If a person is on probation for an assault charge, for example, and while on probation, they get arrested for a DUI charge, the original offense may not have an impact on the person’s DUI charge. More likely, the nature of the re-arrest may have an impact on whether the probation judge decides to revoke a person’s probation, not revoke a person’s probation, or find some resolution in the middle.
As an example, if a person is on probation for a DUI and gets arrested for another DUI while on probation, the judge who originally imposed the probation might be more likely to revoke the person’s probation and oppose this full suspended sentence. But, if a person is on probation for DUI and gets rearrested for an offense that has nothing to do with alcohol, the DUI probation judge might be more willing to wait to see the outcome of the case and potentially not to revoke the person’s probation even if convicted. The relevant factor is whether the person gets rearrested for a DUI while on a DUI probation as opposed to whether a person gets arrested for a DUI while on some other kind of probation.
When a person is on probation and gets rearrested, the person is facing two different situations. The person is facing the possible penalties as a result of being convicted on the new case, but also the penalties associated with violating the original probation. These can limit a person’s options. With a DUI case where a person has no other pending cases, a person always has the option of reaching a negotiated plea agreement or taking the case to a trial.
In a situation where a person gets a DUI while already on probation for another matter, pleading guilty or going to trial and being found guilty could result in having that person’s probation being violated and revoked, in which case the person would face the penalty of having a judge impose the original sentence that was suspended on the first case. That might make any negotiated resolution less appealing since it would potentially result in a violation of the person’s probation. A person who is facing DUI charges and is on probation for another matter may find that their options more limited than a person who is facing a DUI charge and is not on probation.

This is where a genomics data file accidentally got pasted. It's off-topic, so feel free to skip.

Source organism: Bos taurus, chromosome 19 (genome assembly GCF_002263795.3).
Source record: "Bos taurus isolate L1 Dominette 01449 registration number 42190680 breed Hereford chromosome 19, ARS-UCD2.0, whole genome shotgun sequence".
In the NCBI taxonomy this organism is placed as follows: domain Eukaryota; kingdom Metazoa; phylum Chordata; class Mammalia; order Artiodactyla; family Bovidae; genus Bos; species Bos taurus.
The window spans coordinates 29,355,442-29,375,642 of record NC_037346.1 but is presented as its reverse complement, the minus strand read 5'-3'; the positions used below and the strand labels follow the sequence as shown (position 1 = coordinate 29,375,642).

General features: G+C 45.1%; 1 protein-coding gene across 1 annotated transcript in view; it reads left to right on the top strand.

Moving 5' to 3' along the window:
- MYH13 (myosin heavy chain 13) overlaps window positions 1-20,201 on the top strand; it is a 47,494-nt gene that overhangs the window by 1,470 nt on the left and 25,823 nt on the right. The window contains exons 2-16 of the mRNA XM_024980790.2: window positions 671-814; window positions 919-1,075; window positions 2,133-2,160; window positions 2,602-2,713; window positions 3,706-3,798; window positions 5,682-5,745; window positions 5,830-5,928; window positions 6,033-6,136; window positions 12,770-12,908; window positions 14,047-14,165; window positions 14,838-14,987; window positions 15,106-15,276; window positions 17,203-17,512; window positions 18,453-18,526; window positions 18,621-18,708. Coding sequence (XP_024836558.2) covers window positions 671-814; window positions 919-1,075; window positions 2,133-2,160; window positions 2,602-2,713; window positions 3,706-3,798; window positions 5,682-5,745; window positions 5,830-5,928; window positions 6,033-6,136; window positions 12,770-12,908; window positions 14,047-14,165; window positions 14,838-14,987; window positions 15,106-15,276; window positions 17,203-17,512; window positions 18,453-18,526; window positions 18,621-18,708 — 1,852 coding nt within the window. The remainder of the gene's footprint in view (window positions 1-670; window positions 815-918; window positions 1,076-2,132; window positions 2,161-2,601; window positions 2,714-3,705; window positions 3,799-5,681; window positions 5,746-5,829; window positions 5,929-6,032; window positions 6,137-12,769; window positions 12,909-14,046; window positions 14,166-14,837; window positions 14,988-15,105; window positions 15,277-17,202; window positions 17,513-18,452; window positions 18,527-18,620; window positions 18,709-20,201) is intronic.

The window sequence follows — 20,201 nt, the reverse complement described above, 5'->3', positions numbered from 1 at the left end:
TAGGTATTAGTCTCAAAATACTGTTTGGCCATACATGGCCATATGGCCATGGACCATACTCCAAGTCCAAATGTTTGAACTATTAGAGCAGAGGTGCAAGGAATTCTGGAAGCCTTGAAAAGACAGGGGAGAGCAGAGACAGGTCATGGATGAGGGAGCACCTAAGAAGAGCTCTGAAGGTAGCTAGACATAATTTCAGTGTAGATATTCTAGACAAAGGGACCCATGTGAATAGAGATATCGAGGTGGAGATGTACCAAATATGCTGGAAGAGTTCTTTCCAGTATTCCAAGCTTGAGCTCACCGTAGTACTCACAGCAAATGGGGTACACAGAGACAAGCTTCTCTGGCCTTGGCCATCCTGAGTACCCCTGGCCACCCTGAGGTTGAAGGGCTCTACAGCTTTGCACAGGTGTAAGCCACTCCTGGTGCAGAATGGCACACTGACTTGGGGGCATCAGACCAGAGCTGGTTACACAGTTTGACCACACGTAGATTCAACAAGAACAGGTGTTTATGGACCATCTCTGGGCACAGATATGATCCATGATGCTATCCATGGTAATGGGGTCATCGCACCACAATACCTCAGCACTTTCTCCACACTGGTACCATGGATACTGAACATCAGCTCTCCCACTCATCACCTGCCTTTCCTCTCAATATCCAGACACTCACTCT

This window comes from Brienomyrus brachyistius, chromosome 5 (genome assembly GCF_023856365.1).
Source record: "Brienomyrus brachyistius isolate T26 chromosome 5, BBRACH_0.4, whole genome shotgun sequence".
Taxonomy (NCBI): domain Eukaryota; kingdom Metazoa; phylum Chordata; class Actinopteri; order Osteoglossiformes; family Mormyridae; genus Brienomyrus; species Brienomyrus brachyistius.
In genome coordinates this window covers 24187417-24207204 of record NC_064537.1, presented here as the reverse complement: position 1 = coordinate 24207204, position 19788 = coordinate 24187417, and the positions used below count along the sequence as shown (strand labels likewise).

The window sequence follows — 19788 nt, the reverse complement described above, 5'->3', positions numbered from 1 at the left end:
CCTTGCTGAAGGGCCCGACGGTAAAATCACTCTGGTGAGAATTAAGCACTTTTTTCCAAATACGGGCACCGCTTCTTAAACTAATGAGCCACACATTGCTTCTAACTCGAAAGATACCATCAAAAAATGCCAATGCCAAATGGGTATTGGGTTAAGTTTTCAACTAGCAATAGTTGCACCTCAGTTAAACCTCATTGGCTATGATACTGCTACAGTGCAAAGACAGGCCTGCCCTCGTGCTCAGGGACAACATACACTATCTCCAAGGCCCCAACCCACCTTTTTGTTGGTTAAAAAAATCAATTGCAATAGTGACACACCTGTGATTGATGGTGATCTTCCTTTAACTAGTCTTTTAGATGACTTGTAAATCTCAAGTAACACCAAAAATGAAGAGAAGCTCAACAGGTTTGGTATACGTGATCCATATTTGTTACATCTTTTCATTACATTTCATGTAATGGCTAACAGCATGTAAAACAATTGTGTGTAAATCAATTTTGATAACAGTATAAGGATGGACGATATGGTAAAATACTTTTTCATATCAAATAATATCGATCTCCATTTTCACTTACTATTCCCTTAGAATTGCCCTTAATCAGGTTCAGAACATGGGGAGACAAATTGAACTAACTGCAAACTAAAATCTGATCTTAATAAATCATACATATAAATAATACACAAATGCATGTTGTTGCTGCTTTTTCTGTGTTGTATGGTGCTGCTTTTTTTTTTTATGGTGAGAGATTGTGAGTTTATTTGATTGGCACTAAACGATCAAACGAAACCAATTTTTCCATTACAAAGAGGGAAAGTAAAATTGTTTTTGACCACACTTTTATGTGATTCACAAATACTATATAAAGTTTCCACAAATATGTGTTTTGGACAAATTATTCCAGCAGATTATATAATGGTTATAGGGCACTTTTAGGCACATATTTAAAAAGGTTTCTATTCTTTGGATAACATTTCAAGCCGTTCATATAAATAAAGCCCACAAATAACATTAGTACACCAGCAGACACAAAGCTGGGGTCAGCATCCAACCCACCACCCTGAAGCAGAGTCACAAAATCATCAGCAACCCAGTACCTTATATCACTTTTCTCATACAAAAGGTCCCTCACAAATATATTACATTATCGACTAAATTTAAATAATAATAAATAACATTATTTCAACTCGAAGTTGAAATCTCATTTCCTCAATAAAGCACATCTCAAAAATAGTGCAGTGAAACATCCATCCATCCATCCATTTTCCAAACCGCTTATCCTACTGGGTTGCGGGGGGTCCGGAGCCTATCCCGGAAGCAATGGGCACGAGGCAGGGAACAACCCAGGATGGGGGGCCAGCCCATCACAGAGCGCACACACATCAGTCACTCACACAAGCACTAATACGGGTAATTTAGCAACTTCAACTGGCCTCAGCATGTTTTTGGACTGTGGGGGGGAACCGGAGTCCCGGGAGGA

Revocation of Probation
This revocation of a person’s probation could take place even if a person has not been convicted of the new DUI. A person would be facing new penalties if convicted for the second DUI. Even before the person’s conviction, if a judge finds that there is probable cause for the arrest, which is a much lower standard of proof than the proof required to convict the person of a DUI, they could still revoke a person’s probation. It is not uncommon, however, for judges to agree to not revoke a person’s probation as a result of a re-arrest.
The person’s defense lawyer can argue to the judge that if a person is otherwise doing well on probation, meaning the defendant is completing alcohol programs, submitting to urine tests, and complying with all their conditions, the judge should not revoke a person’s probation unless the person gets convicted of the new DUI. These are arguments that DUI lawyers will have to make convincingly to get a judge to agree to wait for the outcome of the new case before deciding what to do about a person’s probation.